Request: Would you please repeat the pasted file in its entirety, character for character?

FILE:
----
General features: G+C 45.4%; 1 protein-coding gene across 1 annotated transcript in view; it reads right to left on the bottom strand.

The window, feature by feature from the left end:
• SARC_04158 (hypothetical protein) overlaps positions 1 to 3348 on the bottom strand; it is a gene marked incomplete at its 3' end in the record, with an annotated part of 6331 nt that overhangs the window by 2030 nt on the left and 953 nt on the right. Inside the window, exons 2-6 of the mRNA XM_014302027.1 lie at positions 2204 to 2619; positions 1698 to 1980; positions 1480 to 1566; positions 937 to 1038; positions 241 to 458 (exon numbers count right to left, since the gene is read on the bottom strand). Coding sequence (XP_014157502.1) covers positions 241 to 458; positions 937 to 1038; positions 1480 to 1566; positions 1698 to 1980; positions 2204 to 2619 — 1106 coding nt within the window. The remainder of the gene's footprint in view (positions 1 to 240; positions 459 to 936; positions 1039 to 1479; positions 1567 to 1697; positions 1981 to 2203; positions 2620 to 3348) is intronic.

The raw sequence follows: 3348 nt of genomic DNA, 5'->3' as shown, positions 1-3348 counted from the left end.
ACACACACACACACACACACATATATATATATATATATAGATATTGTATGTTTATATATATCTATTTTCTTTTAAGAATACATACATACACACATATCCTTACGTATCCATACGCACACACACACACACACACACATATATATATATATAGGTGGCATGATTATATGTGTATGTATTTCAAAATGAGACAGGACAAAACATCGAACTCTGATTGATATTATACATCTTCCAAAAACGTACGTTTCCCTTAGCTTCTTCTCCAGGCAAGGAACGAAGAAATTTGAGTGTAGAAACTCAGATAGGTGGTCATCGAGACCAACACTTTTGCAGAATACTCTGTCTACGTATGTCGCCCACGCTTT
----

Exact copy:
General features: G+C 45.4%; 1 protein-coding gene across 1 annotated transcript in view; it reads right to left on the bottom strand.

The window, feature by feature from the left end:
• SARC_04158 (hypothetical protein) overlaps positions 1 to 3348 on the bottom strand; it is a gene marked incomplete at its 3' end in the record, with an annotated part of 6331 nt that overhangs the window by 2030 nt on the left and 953 nt on the right. Inside the window, exons 2-6 of the mRNA XM_014302027.1 lie at positions 2204 to 2619; positions 1698 to 1980; positions 1480 to 1566; positions 937 to 1038; positions 241 to 458 (exon numbers count right to left, since the gene is read on the bottom strand). Coding sequence (XP_014157502.1) covers positions 241 to 458; positions 937 to 1038; positions 1480 to 1566; positions 1698 to 1980; positions 2204 to 2619 — 1106 coding nt within the window. The remainder of the gene's footprint in view (positions 1 to 240; positions 459 to 936; positions 1039 to 1479; positions 1567 to 1697; positions 1981 to 2203; positions 2620 to 3348) is intronic.

The raw sequence follows: 3348 nt of genomic DNA, 5'->3' as shown, positions 1-3348 counted from the left end.
ACACACACACACACACACACATATATATATATATATATAGATATTGTATGTTTATATATATCTATTTTCTTTTAAGAATACATACATACACACATATCCTTACGTATCCATACGCACACACACACACACACACACATATATATATATATAGGTGGCATGATTATATGTGTATGTATTTCAAAATGAGACAGGACAAAACATCGAACTCTGATTGATATTATACATCTTCCAAAAACGTACGTTTCCCTTAGCTTCTTCTCCAGGCAAGGAACGAAGAAATTTGAGTGTAGAAACTCAGATAGGTGGTCATCGAGACCAACACTTTTGCAGAATACTCTGTCTACGTATGTCGCCCACGCTTT